CB: Ah, Dragon Con… It also helps to design your booth in an effective manner in which people get the amount of info they need in the shortest time possible. ADD these days is rampant! And when they’ve made up their minds and decided to purchase something, make it easy for them to pay and move on with their day.
TONY D: But I think the real way to save money at a con is to get your publisher to pay your way. Saves you a bundle. By the way, thanks for bringing me out to the upcoming Chicago Wizard World this year, CB.
CB: Dude, you’re worth every penny.
TONY D: Or you can be like a mutual friend of ours and mooch your way into a retailer’s table. Some retailers like to have a signing at their booth if they’re big enough and generous enough. Although you might have to lift some boxes.
CB: Well, this is a very important lesson: Retailers are our friends.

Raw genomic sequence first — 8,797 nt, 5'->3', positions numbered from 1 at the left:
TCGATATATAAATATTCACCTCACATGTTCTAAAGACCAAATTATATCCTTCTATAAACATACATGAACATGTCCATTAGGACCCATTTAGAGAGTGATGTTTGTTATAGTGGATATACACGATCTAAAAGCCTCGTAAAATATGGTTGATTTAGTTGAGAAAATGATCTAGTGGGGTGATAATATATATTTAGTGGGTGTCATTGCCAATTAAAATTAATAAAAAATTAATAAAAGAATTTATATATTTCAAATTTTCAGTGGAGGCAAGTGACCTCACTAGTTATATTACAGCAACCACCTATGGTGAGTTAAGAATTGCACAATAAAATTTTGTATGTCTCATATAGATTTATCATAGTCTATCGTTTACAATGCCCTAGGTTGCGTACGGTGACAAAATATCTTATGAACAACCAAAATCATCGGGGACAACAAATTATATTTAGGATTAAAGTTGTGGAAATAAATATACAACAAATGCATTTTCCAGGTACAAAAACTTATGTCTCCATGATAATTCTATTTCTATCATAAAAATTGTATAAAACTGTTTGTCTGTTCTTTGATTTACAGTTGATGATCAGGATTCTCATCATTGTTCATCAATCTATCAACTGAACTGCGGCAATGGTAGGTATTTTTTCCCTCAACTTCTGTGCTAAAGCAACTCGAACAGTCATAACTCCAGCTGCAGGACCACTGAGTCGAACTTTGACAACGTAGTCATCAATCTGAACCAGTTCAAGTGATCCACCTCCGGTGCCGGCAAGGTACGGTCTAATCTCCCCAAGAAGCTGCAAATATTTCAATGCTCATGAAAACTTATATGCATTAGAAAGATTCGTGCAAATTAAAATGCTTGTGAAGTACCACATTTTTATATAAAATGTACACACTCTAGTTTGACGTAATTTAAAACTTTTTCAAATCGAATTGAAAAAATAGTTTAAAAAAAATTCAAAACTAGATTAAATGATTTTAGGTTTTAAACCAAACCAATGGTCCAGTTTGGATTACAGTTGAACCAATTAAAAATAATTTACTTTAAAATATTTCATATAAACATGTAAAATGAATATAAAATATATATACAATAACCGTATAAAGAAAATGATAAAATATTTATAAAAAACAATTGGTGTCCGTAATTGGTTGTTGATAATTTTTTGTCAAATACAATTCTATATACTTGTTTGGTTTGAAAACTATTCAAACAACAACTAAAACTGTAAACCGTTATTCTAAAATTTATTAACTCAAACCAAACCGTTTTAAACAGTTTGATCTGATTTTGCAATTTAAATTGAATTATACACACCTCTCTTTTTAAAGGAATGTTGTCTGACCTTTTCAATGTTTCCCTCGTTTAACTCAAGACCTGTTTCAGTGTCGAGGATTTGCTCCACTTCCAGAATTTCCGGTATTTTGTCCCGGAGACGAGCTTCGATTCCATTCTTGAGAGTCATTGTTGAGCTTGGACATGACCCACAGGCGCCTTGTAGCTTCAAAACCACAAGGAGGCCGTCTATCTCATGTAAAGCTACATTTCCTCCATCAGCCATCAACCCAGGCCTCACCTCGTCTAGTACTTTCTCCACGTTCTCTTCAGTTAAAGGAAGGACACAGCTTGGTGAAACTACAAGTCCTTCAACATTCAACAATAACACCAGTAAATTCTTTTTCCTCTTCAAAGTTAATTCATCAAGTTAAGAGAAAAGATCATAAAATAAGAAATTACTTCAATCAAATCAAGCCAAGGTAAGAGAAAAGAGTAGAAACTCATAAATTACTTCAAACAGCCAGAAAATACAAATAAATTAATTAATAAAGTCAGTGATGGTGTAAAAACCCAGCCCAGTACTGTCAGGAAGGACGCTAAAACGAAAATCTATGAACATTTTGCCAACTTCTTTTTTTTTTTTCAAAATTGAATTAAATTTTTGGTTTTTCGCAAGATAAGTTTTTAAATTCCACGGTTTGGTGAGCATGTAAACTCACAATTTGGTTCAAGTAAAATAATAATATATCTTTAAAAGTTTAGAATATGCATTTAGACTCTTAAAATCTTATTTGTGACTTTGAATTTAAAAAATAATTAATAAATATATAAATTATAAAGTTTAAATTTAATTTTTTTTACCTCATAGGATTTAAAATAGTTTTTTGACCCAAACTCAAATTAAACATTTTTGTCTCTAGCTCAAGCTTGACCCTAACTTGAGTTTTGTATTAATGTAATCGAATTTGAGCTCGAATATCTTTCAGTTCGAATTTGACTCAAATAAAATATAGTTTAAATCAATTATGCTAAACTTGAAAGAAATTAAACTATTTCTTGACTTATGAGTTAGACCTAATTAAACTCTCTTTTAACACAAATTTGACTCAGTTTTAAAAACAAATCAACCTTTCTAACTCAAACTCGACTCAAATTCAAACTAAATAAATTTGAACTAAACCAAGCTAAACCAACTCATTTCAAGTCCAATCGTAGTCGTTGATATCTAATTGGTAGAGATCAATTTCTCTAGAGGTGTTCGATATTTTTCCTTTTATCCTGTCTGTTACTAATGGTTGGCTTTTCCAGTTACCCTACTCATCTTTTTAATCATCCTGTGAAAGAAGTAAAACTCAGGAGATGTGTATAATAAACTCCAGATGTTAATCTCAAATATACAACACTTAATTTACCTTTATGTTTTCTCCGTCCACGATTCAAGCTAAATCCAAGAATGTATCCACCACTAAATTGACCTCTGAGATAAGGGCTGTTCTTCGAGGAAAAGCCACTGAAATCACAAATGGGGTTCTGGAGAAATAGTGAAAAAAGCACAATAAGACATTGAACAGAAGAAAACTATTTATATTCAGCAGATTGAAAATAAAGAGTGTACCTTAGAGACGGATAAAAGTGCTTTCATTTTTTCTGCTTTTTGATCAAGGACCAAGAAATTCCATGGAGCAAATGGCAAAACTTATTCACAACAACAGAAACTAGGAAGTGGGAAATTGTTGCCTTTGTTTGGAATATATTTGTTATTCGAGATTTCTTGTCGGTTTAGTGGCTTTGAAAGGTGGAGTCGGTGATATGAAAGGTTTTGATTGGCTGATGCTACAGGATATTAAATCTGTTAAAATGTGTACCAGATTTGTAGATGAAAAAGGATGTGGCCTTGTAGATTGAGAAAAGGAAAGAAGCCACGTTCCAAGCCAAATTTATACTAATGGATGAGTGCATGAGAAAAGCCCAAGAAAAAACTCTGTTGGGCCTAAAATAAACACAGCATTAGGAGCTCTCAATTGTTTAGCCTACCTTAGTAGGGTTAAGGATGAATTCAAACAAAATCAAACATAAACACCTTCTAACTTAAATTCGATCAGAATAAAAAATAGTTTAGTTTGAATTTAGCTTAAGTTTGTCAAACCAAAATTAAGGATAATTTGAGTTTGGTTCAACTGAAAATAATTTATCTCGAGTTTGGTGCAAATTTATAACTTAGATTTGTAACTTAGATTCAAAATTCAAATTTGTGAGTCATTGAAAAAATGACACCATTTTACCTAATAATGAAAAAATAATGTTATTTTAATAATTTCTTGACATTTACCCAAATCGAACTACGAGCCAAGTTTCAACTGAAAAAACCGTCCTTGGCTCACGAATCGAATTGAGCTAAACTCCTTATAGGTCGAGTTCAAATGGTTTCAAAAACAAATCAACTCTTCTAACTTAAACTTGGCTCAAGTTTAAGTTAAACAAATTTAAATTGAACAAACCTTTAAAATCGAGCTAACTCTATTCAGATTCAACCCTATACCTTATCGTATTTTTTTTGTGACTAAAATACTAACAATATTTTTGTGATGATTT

TONY D: Retailers are also good about buying direct sometimes at the shows. You can sell them a block of books because they want something unusual for their store. I found that a lot of the California comic book stores are like that.
CB: I love California. It’s been good to your favorite CB. But yes, and if you have a quality book that may have been sold out at Diamond and is difficult to re-order that helps as well.
TONY D: Also, if you can get someone to watch your table while you’re running around the con wheeling and dealing. You might actually get to have a meeting with someone that can get you a job.
CB: That’s why I love having you man the booth, Tony D. All I need to make sure is that you have tons and tons of iced tea to fuel you.